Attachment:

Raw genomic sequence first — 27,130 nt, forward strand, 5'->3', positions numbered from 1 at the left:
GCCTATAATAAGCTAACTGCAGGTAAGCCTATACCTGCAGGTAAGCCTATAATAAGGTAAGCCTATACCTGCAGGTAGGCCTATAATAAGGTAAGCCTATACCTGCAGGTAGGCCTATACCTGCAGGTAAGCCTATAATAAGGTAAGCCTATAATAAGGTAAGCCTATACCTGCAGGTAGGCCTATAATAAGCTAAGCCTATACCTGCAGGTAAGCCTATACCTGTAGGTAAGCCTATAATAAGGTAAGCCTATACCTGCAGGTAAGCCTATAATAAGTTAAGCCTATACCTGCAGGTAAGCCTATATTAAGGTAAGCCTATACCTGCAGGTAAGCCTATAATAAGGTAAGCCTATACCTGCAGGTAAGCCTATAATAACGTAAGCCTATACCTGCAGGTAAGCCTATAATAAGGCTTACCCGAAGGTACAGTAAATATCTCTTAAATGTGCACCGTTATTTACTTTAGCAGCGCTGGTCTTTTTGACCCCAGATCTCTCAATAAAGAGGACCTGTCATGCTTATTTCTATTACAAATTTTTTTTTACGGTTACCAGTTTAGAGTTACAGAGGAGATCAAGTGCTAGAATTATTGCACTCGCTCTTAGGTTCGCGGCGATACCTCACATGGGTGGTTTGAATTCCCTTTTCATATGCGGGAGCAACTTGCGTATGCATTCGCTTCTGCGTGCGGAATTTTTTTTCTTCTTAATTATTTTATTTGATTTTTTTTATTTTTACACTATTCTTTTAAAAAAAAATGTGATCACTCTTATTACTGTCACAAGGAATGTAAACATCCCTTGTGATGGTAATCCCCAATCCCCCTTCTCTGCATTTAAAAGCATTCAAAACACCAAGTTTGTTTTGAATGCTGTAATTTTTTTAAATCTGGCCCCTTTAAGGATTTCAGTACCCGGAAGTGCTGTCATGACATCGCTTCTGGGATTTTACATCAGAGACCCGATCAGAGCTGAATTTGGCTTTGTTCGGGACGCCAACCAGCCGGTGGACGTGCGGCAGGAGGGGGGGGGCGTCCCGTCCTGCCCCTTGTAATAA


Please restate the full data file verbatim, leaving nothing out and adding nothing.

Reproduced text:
Raw genomic sequence first — 27,130 nt, forward strand, 5'->3', positions numbered from 1 at the left:
GCCTATAATAAGCTAACTGCAGGTAAGCCTATACCTGCAGGTAAGCCTATAATAAGGTAAGCCTATACCTGCAGGTAGGCCTATAATAAGGTAAGCCTATACCTGCAGGTAGGCCTATACCTGCAGGTAAGCCTATAATAAGGTAAGCCTATAATAAGGTAAGCCTATACCTGCAGGTAGGCCTATAATAAGCTAAGCCTATACCTGCAGGTAAGCCTATACCTGTAGGTAAGCCTATAATAAGGTAAGCCTATACCTGCAGGTAAGCCTATAATAAGTTAAGCCTATACCTGCAGGTAAGCCTATATTAAGGTAAGCCTATACCTGCAGGTAAGCCTATAATAAGGTAAGCCTATACCTGCAGGTAAGCCTATAATAACGTAAGCCTATACCTGCAGGTAAGCCTATAATAAGGCTTACCCGAAGGTACAGTAAATATCTCTTAAATGTGCACCGTTATTTACTTTAGCAGCGCTGGTCTTTTTGACCCCAGATCTCTCAATAAAGAGGACCTGTCATGCTTATTTCTATTACAAATTTTTTTTTACGGTTACCAGTTTAGAGTTACAGAGGAGATCAAGTGCTAGAATTATTGCACTCGCTCTTAGGTTCGCGGCGATACCTCACATGGGTGGTTTGAATTCCCTTTTCATATGCGGGAGCAACTTGCGTATGCATTCGCTTCTGCGTGCGGAATTTTTTTTCTTCTTAATTATTTTATTTGATTTTTTTTATTTTTACACTATTCTTTTAAAAAAAAATGTGATCACTCTTATTACTGTCACAAGGAATGTAAACATCCCTTGTGATGGTAATCCCCAATCCCCCTTCTCTGCATTTAAAAGCATTCAAAACACCAAGTTTGTTTTGAATGCTGTAATTTTTTTAAATCTGGCCCCTTTAAGGATTTCAGTACCCGGAAGTGCTGTCATGACATCGCTTCTGGGATTTTACATCAGAGACCCGATCAGAGCTGAATTTGGCTTTGTTCGGGACGCCAACCAGCCGGTGGACGTGCGGCAGGAGGGGGGGGGCGTCCCGTCCTGCCCCTTGTAATAA